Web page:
One thing we like to do with prospects and clients is to visualize and critique competitors as well as their own operations. So often we think we know what our catering looks like when it leaves our doors, we know what impression our delivery experience leaves, know how our drivers interact with clients, etc.
What looks great, efficient and professional on paper may not always be the reality. It’s so important to get in the field and see what your customer sees.
An example: I took some prospects into the field to see a delivery executed by their own company. The team members had never seen a delivery first hand – they had only put together the policies and procedures at the corporate office. The reason for this exercise was to see the catering experience objectively, from the viewpoint of the customer.
Some eye-opening things to note during this exercise:
- Was the delivery driver on time? If not, how did he/she handle the situation? We all know late orders can kill your catering business.
- Was the delivery driver dressed professionally, and in company uniform? Would customers immediately know they are from your establishment? He should be a walking billboard for your brand.
- Was the delivery driver personable, polite and customer service oriented in conversation? Drivers are one of your best sales assets.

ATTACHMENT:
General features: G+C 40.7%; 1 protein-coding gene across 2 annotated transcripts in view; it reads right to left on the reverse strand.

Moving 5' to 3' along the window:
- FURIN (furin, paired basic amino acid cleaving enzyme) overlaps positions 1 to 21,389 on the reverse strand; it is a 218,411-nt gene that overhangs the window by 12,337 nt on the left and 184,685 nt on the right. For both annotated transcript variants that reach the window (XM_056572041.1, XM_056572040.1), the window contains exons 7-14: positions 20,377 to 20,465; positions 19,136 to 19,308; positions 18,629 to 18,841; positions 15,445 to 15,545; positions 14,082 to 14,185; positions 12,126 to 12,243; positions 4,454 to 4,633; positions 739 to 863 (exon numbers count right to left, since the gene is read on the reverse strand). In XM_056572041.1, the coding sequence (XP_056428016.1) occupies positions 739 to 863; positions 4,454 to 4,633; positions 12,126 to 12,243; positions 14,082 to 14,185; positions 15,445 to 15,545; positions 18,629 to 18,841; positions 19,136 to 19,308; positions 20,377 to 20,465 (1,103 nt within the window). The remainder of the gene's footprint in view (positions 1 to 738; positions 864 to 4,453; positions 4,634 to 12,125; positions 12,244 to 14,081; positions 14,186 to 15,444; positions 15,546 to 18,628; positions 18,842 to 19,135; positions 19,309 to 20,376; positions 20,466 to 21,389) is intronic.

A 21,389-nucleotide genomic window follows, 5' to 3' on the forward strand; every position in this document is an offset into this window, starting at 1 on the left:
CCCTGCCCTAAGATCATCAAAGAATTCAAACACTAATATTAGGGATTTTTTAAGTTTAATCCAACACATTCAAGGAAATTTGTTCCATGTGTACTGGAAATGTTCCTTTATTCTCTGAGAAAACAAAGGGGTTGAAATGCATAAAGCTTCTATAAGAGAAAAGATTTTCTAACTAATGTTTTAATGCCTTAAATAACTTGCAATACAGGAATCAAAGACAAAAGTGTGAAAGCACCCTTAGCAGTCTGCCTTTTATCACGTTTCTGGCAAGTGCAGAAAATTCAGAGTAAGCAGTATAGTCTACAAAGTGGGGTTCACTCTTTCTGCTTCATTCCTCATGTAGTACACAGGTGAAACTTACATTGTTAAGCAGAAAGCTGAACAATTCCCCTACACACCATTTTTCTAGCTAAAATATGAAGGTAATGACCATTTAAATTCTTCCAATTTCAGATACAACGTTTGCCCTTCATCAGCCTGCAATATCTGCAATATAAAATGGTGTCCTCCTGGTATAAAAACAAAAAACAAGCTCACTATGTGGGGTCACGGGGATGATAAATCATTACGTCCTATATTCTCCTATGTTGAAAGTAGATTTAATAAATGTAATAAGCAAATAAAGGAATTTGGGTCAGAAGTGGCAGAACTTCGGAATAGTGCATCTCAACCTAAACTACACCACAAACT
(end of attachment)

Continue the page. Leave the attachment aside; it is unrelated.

- How was the delivery brought in? Was it in professional delivery equipment or cardboard boxes? Did it look like a professional catered delivery, or simply look like retail food delivered any way possible? Did your program give the impression of a well-designed catering program?
- When displayed, did the meal look attractive? Was the packaging/food appealing? We eat with our eyes first.
- When the delivery driver left and the lids on the packaging were removed, did everyone know the meal came from your restaurant? Was the meal highly branded and colorful?
- Was there any promotional material left with the catering order, such as menus or bounce back coupons? The person ordering the food may be the only one at the event that knows you cater. Every person in the room is a future potential catering customer.
It’s often an eye-opening exercise that can help you gain objective insight into your catering operations….and allow you to improve and surpass the competition.
It’s a good idea to have your Area Managers and Catering Sales Managers conduct these visits on a regular basis and then review the findings with the area leadership and store management.
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